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Neil Jordan in Conversation with Christina Kennedy

Fri Aug 23rd, 2013

This weekend through Monday 26 August, the Happy Days Enniskillen International Beckett Festival is taking place where, together with IMMA’s National Programme, Neil Jordan’s film adaptation of Beckett’s play Not I is showing daily from 10am – 6pm at the Masonic Lodge, Enniskillen.
The exhibition is accompanied by a published text of Neil Jordan in conversation with IMMA’s Head of Collections Christina Kennedy (which you can view online here!).
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Jordan’s Not I is 13 minutes in duration, from multiple angles in long, complete, 13-minute takes, since the piece only reveals itself through the pressure and physical demands of the uninterrupted performance of the text. Realising that each take had its own integrity Jordan developed his original film version into a multi-screen installation in which Moore’s mouth appears on six screens arranged in a circular configuration.
Jordan describes the process: “We had these enormous two-thousand foot film rolls and we filmed Julianne from different perspectives. They all were a different record of the same event…each angle was also the complete version…If I could pull them all into one synch and present each angle, simultaneously, to the viewer, the multiplicity with which cinema presents the world would be accessible to the viewer in a unique manner. Artists have long engaged themselves in a dialogue with the grammar and aesthetics of cinema, but the dialogue has rarely gone the other way. And Beckett’s luminous piece could be presented in a context that was neither cinema nor theatre, but something different”.
Not I is part of a unique and ambitious project, Beckett on Film, the brain-child of Michael Colgan, Director of the Gate Theatre, in which each of Becketts’s 19 plays were committed to film in 2000-2001. Each had a different film director, charged with adapting the demands of Beckett’s plays to film while adhering to his exacting stage directions. Not I was adapted for film by Neil Jordan as part of the project and donated to IMMA in 2001.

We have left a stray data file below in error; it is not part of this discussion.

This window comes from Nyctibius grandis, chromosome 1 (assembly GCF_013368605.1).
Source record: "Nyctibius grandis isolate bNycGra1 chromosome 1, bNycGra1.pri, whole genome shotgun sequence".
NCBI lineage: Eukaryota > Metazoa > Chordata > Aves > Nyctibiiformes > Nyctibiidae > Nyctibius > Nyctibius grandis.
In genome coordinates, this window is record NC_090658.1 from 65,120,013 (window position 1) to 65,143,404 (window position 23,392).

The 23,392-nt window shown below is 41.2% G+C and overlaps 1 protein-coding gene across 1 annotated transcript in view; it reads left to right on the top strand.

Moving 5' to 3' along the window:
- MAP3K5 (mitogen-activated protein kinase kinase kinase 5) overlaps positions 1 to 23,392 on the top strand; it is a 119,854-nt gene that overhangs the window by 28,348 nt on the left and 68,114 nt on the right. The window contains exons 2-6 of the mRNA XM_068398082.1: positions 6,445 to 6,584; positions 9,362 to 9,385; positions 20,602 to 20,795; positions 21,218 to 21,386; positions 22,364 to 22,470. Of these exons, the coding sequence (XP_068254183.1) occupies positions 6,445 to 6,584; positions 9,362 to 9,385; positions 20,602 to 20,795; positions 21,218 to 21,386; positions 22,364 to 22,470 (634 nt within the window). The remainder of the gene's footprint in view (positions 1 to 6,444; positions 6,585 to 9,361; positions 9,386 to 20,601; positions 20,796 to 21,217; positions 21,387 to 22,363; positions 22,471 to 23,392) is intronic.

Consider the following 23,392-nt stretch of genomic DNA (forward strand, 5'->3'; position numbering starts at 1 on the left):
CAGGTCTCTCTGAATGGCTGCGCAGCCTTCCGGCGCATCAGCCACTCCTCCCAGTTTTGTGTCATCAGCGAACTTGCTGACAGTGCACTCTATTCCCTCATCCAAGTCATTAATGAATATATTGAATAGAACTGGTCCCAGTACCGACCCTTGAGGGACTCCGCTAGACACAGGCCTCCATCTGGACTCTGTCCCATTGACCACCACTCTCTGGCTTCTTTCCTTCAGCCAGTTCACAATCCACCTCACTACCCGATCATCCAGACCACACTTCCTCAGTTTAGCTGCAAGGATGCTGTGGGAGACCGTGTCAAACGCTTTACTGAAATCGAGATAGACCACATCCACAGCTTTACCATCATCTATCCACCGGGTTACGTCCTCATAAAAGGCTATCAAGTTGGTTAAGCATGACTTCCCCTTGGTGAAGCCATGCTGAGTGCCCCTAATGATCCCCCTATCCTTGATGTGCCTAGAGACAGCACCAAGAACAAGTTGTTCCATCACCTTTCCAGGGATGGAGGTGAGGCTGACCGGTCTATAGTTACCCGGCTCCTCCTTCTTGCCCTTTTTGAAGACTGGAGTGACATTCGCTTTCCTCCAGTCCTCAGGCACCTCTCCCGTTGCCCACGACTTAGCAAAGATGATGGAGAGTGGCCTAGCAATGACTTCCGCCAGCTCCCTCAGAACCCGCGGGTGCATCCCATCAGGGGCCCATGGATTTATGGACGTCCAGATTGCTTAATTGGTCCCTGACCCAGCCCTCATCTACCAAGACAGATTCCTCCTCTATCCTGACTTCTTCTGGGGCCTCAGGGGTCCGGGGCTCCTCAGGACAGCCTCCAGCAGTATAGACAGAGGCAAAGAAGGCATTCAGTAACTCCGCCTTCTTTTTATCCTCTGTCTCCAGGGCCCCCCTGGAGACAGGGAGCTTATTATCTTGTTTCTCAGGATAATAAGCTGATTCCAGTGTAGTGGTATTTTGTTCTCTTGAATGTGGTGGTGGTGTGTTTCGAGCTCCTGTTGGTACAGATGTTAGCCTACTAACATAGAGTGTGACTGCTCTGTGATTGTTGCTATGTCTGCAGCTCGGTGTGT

The Happy Days Enniskillen International Beckett Festival is the world’s first annual festival to celebrate the work and influence of Nobel Prize-winning writer Samuel Beckett. It takes place annually in Enniskillen, Northern Ireland, where Beckett spent his formative years attending Portora Royal School. Irleand’s only Island town, Enniskillen, is at the heart of the Fermanagh Lakelands, amidst some of the most beautiful landscape in Europe.
The Beckett Festival consists of writers influenced by Beckett, contemporary art installations responding to Beckett’s work, classical music pieces that he loved and which influenced his own work, comedy, circus & mime as well as presentations of the author’s main plays, short plays and short prose. The programme also has a fun sports programme titled ‘Bend it like Beckett’ acknowledging Samuel Beckett’s love and skill in various sports while attending the Portora Royal School 1920-23.
Happy Days Enniskillen International Beckett Festival Website


Up Next

Seán Kissane on Leonora Carrington...and our first blog post

Fri Aug 16th, 2013
Welcome to our first post on the IMMA Blog!We thought we would start the blog rolling by asking Exhibitions Curator Seán Kissane about the upcoming Leonora Carrington exhibition, The Celtic Surrealist.  We hope you enjoy!---[caption id="attachment_7" align="aligncenter" width="300"] Leonora Carrington,The House Opposite, 1945, tempera on panel[/caption]So the Leonora Carrington paintings are being picked up from their various homes around the world and will be winging their way to Dublin at the end of August. The show has been in the making for about 4 years, so it is very exciting to finally get to see them here.[caption id="attachment_10" align="aligncenter" width="242"] Leonora Carrington, Mexico, 1944[/caption]In some ways it is a kind of home-coming.  Leonora was English, but her mother was from Westmeath, and she was fascinated by Ireland, its myths and history. Those stories constantly fed into her work, and to a non-Irish audience the references can be missed – stories that we all know like the Children of Lir or the Fianna.  It has been interesting to tell these stories to people in Mexico and the United States who know her work well. It opens up a whole other layer of meaning.  But Ireland was important to the Surrealists because of its stories and myths. Even Freud ...

Important Notice


We would like to advise our visitors that our Main Reception area is closed for renovation from 22 April until mid-June.  A temporary reception is open on the ground floor next to the original main entrance. While we prepare to open our next exhibition Hilary Heron: A Retrospective on 24 May, there are two exhibitions to see Derry Film & Video Workshop and Self: Determination: Artists Commissions. IMMA’s gardens and café are open to the public.